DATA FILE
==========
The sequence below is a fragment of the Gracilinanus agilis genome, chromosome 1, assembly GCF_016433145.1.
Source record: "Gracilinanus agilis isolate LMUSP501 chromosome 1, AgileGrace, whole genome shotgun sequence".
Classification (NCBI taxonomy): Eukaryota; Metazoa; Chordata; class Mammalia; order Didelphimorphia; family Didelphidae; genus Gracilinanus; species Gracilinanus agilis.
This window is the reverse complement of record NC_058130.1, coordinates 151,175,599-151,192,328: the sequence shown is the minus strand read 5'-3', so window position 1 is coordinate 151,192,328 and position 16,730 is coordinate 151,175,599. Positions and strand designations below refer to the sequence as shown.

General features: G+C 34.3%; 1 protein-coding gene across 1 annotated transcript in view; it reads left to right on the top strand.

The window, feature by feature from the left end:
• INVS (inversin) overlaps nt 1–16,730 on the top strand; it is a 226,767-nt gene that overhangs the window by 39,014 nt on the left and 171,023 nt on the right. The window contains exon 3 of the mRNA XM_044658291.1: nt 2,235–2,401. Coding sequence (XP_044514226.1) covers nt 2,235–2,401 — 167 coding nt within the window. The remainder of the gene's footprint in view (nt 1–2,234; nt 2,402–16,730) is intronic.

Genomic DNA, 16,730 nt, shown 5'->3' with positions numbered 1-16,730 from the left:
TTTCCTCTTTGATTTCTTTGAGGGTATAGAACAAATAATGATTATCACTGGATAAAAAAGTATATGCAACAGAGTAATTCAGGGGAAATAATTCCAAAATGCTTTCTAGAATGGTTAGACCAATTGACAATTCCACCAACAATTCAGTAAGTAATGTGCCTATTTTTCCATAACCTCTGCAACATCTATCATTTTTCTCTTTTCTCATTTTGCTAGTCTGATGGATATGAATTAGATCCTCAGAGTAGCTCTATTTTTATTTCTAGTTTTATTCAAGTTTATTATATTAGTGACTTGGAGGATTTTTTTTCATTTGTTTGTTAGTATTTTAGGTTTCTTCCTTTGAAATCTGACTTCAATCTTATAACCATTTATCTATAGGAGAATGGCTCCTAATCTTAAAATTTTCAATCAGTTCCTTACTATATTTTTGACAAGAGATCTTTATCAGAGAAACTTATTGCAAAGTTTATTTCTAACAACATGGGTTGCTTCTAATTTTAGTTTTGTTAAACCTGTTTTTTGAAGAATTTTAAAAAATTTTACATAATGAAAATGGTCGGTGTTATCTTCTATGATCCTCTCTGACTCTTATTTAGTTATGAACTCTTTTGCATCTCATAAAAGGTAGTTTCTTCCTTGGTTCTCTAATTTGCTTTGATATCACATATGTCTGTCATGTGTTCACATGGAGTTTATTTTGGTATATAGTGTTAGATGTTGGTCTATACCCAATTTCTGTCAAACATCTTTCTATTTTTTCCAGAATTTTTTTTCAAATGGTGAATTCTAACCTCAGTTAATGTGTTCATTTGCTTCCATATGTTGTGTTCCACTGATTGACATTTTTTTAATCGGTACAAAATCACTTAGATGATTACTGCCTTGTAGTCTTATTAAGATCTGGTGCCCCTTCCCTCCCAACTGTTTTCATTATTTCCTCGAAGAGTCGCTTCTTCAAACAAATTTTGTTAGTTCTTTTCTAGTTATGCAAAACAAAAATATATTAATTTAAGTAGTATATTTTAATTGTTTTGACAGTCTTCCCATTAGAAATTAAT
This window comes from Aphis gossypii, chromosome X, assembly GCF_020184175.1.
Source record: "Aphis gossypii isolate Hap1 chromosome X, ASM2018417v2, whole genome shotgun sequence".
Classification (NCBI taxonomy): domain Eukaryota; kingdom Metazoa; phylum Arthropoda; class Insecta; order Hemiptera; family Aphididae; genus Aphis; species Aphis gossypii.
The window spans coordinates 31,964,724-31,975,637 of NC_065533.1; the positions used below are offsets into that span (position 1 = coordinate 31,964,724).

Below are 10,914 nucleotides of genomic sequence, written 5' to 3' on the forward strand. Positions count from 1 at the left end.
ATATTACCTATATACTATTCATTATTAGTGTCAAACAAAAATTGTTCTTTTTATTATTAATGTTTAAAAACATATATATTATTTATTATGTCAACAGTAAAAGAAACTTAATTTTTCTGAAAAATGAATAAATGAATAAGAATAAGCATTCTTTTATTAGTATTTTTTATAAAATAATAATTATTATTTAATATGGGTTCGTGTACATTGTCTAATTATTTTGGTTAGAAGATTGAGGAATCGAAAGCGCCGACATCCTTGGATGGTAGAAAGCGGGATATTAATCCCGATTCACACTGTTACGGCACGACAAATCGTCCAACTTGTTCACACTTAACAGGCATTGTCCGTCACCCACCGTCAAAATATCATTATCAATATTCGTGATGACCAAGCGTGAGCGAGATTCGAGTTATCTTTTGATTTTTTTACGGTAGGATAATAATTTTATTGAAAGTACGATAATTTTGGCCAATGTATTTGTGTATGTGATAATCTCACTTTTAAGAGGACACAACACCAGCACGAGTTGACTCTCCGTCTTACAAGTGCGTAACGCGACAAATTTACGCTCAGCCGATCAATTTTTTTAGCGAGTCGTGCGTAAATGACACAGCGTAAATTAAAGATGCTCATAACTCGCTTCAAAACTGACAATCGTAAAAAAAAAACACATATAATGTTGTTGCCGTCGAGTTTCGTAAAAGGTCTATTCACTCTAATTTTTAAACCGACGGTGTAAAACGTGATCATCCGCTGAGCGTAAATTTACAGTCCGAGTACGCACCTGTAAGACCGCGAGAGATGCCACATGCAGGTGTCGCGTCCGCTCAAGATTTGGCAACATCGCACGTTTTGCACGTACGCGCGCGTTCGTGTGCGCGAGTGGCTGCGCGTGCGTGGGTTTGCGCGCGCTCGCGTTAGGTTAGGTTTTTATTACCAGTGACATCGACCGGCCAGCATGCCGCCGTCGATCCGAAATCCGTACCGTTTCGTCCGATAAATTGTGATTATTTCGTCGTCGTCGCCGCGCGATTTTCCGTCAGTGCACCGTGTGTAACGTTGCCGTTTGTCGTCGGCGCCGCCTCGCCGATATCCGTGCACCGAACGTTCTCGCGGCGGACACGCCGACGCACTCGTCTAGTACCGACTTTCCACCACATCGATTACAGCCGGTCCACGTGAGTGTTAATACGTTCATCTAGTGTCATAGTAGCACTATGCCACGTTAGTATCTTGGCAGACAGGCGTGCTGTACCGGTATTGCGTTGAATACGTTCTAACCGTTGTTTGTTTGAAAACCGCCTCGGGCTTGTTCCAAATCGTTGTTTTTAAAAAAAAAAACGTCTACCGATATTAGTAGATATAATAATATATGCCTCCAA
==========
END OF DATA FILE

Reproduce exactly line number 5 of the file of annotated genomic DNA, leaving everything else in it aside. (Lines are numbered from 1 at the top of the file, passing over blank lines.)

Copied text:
General features: G+C 34.3%; 1 protein-coding gene across 1 annotated transcript in view; it reads left to right on the top strand.